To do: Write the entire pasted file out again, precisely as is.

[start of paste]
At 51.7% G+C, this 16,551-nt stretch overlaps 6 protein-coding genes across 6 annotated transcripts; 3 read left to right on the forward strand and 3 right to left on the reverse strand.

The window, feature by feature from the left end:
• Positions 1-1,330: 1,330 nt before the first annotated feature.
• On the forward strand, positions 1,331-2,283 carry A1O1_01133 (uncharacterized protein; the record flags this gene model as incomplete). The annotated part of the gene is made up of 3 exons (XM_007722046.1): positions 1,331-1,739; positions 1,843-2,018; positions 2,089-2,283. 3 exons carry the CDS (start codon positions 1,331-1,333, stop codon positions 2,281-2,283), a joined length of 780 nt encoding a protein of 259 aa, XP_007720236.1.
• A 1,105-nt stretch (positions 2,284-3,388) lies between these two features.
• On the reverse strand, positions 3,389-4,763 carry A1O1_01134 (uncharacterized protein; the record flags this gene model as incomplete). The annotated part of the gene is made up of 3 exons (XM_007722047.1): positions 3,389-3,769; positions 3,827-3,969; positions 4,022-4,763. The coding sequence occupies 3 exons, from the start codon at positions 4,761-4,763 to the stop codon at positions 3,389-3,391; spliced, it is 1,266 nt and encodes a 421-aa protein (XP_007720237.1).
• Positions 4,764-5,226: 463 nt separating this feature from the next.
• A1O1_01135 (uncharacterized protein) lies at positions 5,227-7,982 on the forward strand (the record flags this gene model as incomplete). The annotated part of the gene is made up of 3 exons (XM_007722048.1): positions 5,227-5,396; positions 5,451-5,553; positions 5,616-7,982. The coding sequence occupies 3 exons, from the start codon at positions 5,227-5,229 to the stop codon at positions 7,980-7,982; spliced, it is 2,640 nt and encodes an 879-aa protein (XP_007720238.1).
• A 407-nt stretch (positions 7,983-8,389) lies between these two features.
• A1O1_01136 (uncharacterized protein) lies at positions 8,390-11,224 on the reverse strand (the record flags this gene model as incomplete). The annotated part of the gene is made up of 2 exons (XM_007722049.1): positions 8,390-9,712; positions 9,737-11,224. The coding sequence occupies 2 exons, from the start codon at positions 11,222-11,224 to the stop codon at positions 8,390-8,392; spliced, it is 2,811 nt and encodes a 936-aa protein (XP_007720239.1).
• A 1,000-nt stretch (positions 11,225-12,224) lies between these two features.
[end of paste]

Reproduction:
At 51.7% G+C, this 16,551-nt stretch overlaps 6 protein-coding genes across 6 annotated transcripts; 3 read left to right on the forward strand and 3 right to left on the reverse strand.

The window, feature by feature from the left end:
• Positions 1-1,330: 1,330 nt before the first annotated feature.
• On the forward strand, positions 1,331-2,283 carry A1O1_01133 (uncharacterized protein; the record flags this gene model as incomplete). The annotated part of the gene is made up of 3 exons (XM_007722046.1): positions 1,331-1,739; positions 1,843-2,018; positions 2,089-2,283. 3 exons carry the CDS (start codon positions 1,331-1,333, stop codon positions 2,281-2,283), a joined length of 780 nt encoding a protein of 259 aa, XP_007720236.1.
• A 1,105-nt stretch (positions 2,284-3,388) lies between these two features.
• On the reverse strand, positions 3,389-4,763 carry A1O1_01134 (uncharacterized protein; the record flags this gene model as incomplete). The annotated part of the gene is made up of 3 exons (XM_007722047.1): positions 3,389-3,769; positions 3,827-3,969; positions 4,022-4,763. The coding sequence occupies 3 exons, from the start codon at positions 4,761-4,763 to the stop codon at positions 3,389-3,391; spliced, it is 1,266 nt and encodes a 421-aa protein (XP_007720237.1).
• Positions 4,764-5,226: 463 nt separating this feature from the next.
• A1O1_01135 (uncharacterized protein) lies at positions 5,227-7,982 on the forward strand (the record flags this gene model as incomplete). The annotated part of the gene is made up of 3 exons (XM_007722048.1): positions 5,227-5,396; positions 5,451-5,553; positions 5,616-7,982. The coding sequence occupies 3 exons, from the start codon at positions 5,227-5,229 to the stop codon at positions 7,980-7,982; spliced, it is 2,640 nt and encodes an 879-aa protein (XP_007720238.1).
• A 407-nt stretch (positions 7,983-8,389) lies between these two features.
• A1O1_01136 (uncharacterized protein) lies at positions 8,390-11,224 on the reverse strand (the record flags this gene model as incomplete). The annotated part of the gene is made up of 2 exons (XM_007722049.1): positions 8,390-9,712; positions 9,737-11,224. The coding sequence occupies 2 exons, from the start codon at positions 11,222-11,224 to the stop codon at positions 8,390-8,392; spliced, it is 2,811 nt and encodes a 936-aa protein (XP_007720239.1).
• A 1,000-nt stretch (positions 11,225-12,224) lies between these two features.